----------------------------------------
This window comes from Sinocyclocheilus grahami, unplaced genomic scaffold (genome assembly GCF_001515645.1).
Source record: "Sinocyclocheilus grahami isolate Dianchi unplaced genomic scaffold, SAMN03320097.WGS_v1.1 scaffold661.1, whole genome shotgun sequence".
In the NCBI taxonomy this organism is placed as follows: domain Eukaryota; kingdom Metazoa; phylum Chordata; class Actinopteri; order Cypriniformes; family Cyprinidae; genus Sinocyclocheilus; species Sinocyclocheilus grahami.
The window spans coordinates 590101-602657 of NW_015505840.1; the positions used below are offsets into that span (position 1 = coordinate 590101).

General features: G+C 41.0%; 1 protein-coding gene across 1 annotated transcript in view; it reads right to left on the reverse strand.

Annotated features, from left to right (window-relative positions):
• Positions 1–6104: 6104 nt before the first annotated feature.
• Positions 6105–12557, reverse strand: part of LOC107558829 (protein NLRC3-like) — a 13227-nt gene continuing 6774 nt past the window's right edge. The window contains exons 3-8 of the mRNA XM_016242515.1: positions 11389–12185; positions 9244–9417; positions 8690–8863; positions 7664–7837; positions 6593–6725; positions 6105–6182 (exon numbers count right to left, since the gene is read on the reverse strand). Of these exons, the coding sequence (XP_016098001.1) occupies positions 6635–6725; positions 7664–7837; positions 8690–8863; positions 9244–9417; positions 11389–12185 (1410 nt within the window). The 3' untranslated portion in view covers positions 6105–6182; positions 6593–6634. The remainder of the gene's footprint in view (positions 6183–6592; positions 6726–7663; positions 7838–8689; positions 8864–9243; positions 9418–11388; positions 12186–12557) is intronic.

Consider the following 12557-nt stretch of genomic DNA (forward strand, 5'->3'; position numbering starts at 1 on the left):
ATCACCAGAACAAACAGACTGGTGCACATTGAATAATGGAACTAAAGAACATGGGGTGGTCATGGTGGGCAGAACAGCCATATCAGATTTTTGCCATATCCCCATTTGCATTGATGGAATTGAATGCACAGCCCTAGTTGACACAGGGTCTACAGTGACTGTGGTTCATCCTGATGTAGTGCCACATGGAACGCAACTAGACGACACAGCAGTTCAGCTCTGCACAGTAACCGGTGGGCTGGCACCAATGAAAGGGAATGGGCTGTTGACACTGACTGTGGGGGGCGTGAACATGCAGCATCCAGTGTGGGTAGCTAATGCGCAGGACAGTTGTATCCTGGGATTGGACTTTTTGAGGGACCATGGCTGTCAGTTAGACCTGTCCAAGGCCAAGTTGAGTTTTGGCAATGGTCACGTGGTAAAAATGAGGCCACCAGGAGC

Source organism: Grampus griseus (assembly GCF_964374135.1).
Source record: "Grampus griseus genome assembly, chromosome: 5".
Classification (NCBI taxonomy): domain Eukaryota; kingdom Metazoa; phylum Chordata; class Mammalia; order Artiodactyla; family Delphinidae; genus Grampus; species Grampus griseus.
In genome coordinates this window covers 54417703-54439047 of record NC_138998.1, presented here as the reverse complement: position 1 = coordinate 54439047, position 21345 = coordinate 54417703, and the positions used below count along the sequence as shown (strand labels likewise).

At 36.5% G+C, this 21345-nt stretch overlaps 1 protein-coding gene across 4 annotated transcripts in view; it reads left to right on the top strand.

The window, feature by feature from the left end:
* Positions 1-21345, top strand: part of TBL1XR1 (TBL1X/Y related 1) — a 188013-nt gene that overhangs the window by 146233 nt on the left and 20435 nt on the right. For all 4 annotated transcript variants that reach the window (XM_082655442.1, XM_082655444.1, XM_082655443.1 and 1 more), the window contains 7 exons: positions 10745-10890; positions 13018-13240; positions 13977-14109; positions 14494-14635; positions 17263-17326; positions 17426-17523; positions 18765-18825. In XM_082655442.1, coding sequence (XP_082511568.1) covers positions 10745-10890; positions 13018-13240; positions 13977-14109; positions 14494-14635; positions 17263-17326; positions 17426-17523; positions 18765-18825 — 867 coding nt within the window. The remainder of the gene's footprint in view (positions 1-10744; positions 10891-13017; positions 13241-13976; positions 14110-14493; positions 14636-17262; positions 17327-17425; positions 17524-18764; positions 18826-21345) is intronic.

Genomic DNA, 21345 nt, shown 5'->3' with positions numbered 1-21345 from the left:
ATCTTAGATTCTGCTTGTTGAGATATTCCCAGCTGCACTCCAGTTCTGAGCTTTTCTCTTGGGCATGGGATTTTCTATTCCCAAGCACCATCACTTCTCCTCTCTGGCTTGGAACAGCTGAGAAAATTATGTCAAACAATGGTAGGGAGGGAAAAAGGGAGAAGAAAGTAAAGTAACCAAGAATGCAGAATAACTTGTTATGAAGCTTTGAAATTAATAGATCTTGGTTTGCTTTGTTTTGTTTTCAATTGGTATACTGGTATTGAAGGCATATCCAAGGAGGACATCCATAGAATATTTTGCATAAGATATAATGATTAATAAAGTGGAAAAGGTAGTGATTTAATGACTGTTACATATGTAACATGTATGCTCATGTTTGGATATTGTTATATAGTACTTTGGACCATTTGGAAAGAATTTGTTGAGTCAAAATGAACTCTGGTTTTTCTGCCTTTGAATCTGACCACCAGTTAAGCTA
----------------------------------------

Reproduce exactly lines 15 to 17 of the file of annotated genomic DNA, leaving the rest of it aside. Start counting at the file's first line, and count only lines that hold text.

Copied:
At 36.5% G+C, this 21345-nt stretch overlaps 1 protein-coding gene across 4 annotated transcripts in view; it reads left to right on the top strand.

The window, feature by feature from the left end:
* Positions 1-21345, top strand: part of TBL1XR1 (TBL1X/Y related 1) — a 188013-nt gene that overhangs the window by 146233 nt on the left and 20435 nt on the right. For all 4 annotated transcript variants that reach the window (XM_082655442.1, XM_082655444.1, XM_082655443.1 and 1 more), the window contains 7 exons: positions 10745-10890; positions 13018-13240; positions 13977-14109; positions 14494-14635; positions 17263-17326; positions 17426-17523; positions 18765-18825. In XM_082655442.1, coding sequence (XP_082511568.1) covers positions 10745-10890; positions 13018-13240; positions 13977-14109; positions 14494-14635; positions 17263-17326; positions 17426-17523; positions 18765-18825 — 867 coding nt within the window. The remainder of the gene's footprint in view (positions 1-10744; positions 10891-13017; positions 13241-13976; positions 14110-14493; positions 14636-17262; positions 17327-17425; positions 17524-18764; positions 18826-21345) is intronic.